Tampa Bay Rays equipment manager Chris Westmoreland walked into the visiting manager's office tucked underneath Fenway Park on Monday afternoon and handed Joe Maddon the baseball used for the final out of the Rays' 1-0 victory.
The ball and the scorecard which hung in the Rays dugout are the only mementos Maddon will keep from the victory, even though it was a momentous win – Maddon's 500th as manager of the Rays.
"It really speaks to the quality of the players and the organization is what it does whereas the first couple years spoke to the lack of quality," Maddon said. "All of a sudden it got better in Year 3, etc. I just happen to be standing in the corner of the dugout.
Before Maddon took over, the Rays had just 518 wins in the eight-year history of the franchise, and they won just 61 and 66 games in his first two years at the helm.
Then came 2008 and everything changed. Three playoff trips in four years, a trip to the World Series, two AL East pennants and a dramatic wild card berth last season. Not to mention, two AL manager of the year awards for Maddon.
"Our guys, it's just the ability, the skill level, the way this group cares, all that stuff is really increased on an annual basis. The 500 wins, I just happen to be the steward of this group, and I have reaped the benefits of their play. Better baseball players make you a lot smarter manager."
Maddon wasn't aware he was closing in on win No. 500 until Rays vice president of communications Rick Vaughn informed him at the start of this road trip. Even the players weren't aware of the milestone.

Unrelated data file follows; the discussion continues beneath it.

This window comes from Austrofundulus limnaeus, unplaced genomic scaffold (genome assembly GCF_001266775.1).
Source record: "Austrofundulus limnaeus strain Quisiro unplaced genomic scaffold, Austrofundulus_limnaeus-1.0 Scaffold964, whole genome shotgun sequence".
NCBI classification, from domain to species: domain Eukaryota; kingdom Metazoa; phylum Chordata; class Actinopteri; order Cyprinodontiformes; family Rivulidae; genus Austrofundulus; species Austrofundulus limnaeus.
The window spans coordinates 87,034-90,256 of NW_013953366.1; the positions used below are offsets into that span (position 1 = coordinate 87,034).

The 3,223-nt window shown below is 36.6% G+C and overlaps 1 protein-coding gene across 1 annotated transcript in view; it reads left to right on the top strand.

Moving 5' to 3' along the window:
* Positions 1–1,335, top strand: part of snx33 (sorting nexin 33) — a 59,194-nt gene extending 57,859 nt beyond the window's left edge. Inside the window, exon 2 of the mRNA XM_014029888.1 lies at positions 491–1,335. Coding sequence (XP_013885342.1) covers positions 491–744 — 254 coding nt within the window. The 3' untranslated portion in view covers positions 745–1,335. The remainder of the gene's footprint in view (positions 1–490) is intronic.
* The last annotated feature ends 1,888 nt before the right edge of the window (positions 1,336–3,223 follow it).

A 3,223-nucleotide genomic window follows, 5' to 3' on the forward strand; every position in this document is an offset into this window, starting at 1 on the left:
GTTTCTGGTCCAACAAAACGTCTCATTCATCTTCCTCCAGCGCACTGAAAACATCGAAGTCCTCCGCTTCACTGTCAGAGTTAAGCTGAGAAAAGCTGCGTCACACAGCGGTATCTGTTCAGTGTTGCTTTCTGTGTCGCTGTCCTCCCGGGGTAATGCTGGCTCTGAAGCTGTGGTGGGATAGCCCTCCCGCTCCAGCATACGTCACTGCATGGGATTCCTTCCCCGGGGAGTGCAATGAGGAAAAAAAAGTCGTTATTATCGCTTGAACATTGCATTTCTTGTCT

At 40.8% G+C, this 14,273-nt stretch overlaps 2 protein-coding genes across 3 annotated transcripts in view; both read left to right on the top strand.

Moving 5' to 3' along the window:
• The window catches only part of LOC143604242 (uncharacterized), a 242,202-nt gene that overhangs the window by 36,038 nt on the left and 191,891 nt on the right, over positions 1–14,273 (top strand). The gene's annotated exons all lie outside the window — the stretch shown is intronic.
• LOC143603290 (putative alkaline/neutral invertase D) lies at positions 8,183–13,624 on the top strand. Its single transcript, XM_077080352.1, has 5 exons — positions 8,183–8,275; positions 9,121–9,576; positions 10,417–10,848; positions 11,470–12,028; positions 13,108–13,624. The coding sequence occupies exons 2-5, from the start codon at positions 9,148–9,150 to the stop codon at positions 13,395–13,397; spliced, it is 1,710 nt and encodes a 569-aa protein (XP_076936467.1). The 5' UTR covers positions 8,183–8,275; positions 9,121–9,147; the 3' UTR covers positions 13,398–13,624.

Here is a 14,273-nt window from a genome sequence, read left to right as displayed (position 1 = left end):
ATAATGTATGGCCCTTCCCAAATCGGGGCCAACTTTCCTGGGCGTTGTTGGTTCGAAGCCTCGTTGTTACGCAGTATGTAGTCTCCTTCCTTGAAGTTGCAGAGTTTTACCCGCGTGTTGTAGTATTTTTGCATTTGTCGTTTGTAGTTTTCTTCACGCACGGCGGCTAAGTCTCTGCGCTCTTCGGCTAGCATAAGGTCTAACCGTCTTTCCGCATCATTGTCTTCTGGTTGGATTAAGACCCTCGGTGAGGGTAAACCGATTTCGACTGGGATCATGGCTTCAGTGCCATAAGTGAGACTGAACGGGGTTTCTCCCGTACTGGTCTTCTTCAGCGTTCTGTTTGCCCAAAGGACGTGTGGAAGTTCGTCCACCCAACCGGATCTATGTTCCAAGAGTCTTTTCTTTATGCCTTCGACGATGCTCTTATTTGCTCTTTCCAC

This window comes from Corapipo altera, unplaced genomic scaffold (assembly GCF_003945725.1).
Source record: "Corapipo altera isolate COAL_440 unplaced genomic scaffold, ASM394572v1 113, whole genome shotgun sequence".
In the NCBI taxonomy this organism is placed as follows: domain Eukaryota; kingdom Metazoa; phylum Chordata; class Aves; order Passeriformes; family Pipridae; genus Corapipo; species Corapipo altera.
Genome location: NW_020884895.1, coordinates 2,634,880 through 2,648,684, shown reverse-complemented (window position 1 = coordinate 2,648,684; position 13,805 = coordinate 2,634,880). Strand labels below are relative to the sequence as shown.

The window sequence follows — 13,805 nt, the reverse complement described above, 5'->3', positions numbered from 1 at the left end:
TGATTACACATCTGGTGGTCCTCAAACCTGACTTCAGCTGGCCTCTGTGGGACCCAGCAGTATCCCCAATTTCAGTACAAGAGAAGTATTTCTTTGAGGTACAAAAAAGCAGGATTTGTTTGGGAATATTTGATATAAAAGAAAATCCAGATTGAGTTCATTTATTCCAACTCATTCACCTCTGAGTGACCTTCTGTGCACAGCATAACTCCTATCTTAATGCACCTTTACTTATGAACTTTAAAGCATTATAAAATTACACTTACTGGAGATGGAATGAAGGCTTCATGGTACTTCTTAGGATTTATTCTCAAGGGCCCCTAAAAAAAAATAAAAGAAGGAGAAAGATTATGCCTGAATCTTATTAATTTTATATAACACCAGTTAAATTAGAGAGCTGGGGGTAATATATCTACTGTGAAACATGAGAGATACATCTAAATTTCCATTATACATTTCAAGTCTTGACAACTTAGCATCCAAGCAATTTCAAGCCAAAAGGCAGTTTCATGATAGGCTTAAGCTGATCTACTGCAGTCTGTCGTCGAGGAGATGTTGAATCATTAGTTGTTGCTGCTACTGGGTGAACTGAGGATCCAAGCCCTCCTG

"Nice. Congratulations. That's pretty cool," winning pitcher James Shields said.
Maddon earned his first victory in this third game at the helm, a 2-0 win April 3, 2006 against the Orioles in Baltimore. His 100th win came in the middle of the 2007 season. No. 400 came Sept. 24, 2010 against the Mariners art Tropicana Field.
"Congratulations to him. That's pretty cool," Evan Longoria said. "He would say the same thing, they're all the same until you win a championship, so we're all working for the same thing. I'm definitely happy for him and proud of him, but I'm sure he'd tell you the same thing, a win is a win until we can actually put that ring on."
Longoria said he'd much rather help Maddon earn his fifth World Series victory this October.
"Exactly," Longoria said. "I want to take home a ring for him."
When asked if he might take home a few more reminders of Monday's win, Maddon said, "I'll just take the win. I mean that from the bottom of my heart. I didn't even know about this stuff, and hopefully there's going to be another 500, and hopefully another 500 after that."